Archive | September, 2007

Sushi in San Francisco: Vegetarian, Vegan and Environmentally Friendly

26 Sep

OK. So as I mentioned in my previous post, I sometimes just really want sushi. I adore sushi. But it definately has it’s issues. It’s almost never organic, vegetarian and vegan options are often scarce and, let’s face it, rather boring, and I’m almost afraid to bring up the issue of being environmentally friendly and seasonal. Oh and there tends to be a lot of sugar used in sushi.  I’ve been eating sushi recently and was suprised to find a restaraunt in the city that had a rather large and suprising vegetarian dinner. I’m still not quite sure what everything on the plates were, but everything was great and the amount of food served with the veg. dinner was at least twice as much as the non-veg options.

So, I though I’d write a bit about the sushi available in San Francisco. I’ve yet to eat at an organic or environmentally friendly Japanese restaraunt but I know that some do exist. Consider the following to be a To Do list!

Cha-Ya Vegetarian Japanese I’ve heard good things about this place but have yet to try it!

Minako Organic Sushi I stumbled on this place once but haven’t yet tried it out. I know very little about what they serve, how much of it is organic and what their general practices are.

Hana Zen Sushi This place has one of the best vegetarian/vegan meals I’ve ever eaten. The Vegetarian Dinner includes, sushi, tempura and yakitori.

To be honest, I’ve had a difficult time finding reference to any sushi restaurants in San Francisco that take it upon themselves to provide seasonal, local items or pay much attention to sustainable fishing. So I looked up the Seafood Watch page at the Monterey Bay Aquarium. It’s a great resource and has a lot of information for those of use who’d like to make sustainable choices when eating fish.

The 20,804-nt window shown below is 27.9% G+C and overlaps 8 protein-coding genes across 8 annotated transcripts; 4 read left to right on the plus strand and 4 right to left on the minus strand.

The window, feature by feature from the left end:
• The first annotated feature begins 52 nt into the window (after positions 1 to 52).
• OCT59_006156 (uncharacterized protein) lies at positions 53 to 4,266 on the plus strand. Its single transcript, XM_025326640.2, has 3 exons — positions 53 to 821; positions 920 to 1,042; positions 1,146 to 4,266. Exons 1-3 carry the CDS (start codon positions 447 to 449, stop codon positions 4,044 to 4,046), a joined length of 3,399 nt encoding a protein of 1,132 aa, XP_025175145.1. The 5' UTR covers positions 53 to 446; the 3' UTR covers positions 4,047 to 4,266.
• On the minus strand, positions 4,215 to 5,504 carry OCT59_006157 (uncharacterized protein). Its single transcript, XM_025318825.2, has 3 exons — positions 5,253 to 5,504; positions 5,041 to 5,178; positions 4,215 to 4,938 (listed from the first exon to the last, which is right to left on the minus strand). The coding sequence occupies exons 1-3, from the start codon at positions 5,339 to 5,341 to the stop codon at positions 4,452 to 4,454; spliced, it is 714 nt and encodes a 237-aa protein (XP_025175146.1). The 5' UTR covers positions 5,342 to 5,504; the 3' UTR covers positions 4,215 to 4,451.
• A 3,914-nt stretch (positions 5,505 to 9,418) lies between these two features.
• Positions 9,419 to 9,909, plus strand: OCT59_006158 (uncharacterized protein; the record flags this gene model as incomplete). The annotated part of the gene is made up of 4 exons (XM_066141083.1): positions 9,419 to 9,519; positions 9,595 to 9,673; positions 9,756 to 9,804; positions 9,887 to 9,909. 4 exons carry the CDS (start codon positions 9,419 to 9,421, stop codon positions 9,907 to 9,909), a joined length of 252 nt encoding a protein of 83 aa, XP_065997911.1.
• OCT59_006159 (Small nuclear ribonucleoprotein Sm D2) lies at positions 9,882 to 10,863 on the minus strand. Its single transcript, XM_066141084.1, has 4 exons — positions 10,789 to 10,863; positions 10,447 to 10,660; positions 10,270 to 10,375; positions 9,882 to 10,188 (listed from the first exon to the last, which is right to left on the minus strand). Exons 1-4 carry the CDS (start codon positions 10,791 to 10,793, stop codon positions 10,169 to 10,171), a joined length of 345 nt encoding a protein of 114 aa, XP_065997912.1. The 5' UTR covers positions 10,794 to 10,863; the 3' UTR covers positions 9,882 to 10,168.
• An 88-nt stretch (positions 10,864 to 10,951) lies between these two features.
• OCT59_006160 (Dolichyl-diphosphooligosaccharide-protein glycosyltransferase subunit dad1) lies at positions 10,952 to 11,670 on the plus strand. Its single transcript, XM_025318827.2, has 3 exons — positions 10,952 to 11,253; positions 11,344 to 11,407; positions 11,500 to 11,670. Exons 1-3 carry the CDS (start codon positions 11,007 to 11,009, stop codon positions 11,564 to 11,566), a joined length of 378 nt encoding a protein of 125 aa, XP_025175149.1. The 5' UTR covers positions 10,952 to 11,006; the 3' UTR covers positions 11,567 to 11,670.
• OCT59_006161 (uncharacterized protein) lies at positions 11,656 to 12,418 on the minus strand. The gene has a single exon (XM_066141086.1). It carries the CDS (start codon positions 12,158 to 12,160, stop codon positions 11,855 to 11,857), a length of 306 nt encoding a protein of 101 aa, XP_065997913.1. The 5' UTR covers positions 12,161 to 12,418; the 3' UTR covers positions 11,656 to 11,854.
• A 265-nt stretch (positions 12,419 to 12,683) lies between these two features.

You are what you eat.. a Vegan Food Activist?

25 Sep

The Vegan Thing… 

A few months ago I heard a radio broadcast featuring Howard Lyman, a former Montana cattle rancher turned strict vegan. This weekly radio program, called Deconstructing Dinner, has become my favorite over the last year and has been the main driving force behind my decision to become “vegan“.  I use quotations marks when calling myself a “vegan” because I have not yet found a better term to describe my eating habits. To say that I was a strict vegan would be wrong, as would assuming that my dietary decisions were primarily based on animal welfare as that seems to be the most common reason for the switch. Because I don’t feel that I fit squarely into the common vegan identity, most people are a bit confused and don’t really understand exactly what it is I am trying to do. While this is often an opportunity for me to explain my point of view and my ideas on the subject, it’s also a bit frustrating. If I am being good about holding to my own personal guidelines, it’s nearly impossible to socialize if food is involved, whether eating out or staying in! So needless to say, it is a challenge being a “vegan”, or at least my version of it.

The Food Activist Thing…